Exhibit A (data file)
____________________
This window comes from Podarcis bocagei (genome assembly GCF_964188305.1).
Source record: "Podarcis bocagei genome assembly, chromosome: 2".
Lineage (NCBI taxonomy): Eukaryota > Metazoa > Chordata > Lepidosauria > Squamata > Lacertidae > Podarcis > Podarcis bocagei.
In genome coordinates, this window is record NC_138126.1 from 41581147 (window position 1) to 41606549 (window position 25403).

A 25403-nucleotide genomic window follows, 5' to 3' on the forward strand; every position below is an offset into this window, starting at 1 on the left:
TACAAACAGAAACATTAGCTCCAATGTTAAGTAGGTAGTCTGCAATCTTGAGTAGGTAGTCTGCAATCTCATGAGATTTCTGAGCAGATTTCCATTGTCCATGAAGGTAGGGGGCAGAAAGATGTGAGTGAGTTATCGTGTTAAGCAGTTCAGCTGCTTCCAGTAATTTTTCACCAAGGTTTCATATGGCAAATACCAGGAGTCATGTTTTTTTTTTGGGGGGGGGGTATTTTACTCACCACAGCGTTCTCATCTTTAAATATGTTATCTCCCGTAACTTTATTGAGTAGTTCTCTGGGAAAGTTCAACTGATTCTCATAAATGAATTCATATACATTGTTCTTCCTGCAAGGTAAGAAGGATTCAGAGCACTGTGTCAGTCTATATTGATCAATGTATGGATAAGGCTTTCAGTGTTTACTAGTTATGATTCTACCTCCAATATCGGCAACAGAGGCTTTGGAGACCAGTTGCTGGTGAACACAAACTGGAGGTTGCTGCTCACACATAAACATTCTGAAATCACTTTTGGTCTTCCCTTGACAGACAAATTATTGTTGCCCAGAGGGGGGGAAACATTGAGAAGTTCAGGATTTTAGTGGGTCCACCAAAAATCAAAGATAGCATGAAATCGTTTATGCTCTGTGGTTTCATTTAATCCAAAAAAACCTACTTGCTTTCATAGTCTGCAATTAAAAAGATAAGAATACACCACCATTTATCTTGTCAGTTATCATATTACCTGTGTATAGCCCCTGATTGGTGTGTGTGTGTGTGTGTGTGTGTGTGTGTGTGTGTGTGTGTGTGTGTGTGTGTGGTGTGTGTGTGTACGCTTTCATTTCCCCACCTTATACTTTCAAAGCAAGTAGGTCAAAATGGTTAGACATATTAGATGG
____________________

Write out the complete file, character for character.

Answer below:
This window comes from Podarcis bocagei (genome assembly GCF_964188305.1).
Source record: "Podarcis bocagei genome assembly, chromosome: 2".
Lineage (NCBI taxonomy): Eukaryota > Metazoa > Chordata > Lepidosauria > Squamata > Lacertidae > Podarcis > Podarcis bocagei.
In genome coordinates, this window is record NC_138126.1 from 41581147 (window position 1) to 41606549 (window position 25403).

A 25403-nucleotide genomic window follows, 5' to 3' on the forward strand; every position below is an offset into this window, starting at 1 on the left:
TACAAACAGAAACATTAGCTCCAATGTTAAGTAGGTAGTCTGCAATCTTGAGTAGGTAGTCTGCAATCTCATGAGATTTCTGAGCAGATTTCCATTGTCCATGAAGGTAGGGGGCAGAAAGATGTGAGTGAGTTATCGTGTTAAGCAGTTCAGCTGCTTCCAGTAATTTTTCACCAAGGTTTCATATGGCAAATACCAGGAGTCATGTTTTTTTTTTGGGGGGGGGGTATTTTACTCACCACAGCGTTCTCATCTTTAAATATGTTATCTCCCGTAACTTTATTGAGTAGTTCTCTGGGAAAGTTCAACTGATTCTCATAAATGAATTCATATACATTGTTCTTCCTGCAAGGTAAGAAGGATTCAGAGCACTGTGTCAGTCTATATTGATCAATGTATGGATAAGGCTTTCAGTGTTTACTAGTTATGATTCTACCTCCAATATCGGCAACAGAGGCTTTGGAGACCAGTTGCTGGTGAACACAAACTGGAGGTTGCTGCTCACACATAAACATTCTGAAATCACTTTTGGTCTTCCCTTGACAGACAAATTATTGTTGCCCAGAGGGGGGGAAACATTGAGAAGTTCAGGATTTTAGTGGGTCCACCAAAAATCAAAGATAGCATGAAATCGTTTATGCTCTGTGGTTTCATTTAATCCAAAAAAACCTACTTGCTTTCATAGTCTGCAATTAAAAAGATAAGAATACACCACCATTTATCTTGTCAGTTATCATATTACCTGTGTATAGCCCCTGATTGGTGTGTGTGTGTGTGTGTGTGTGTGTGTGTGTGTGTGTGTGTGTGTGTGTGTGTGGTGTGTGTGTGTACGCTTTCATTTCCCCACCTTATACTTTCAAAGCAAGTAGGTCAAAATGGTTAGACATATTAGATGG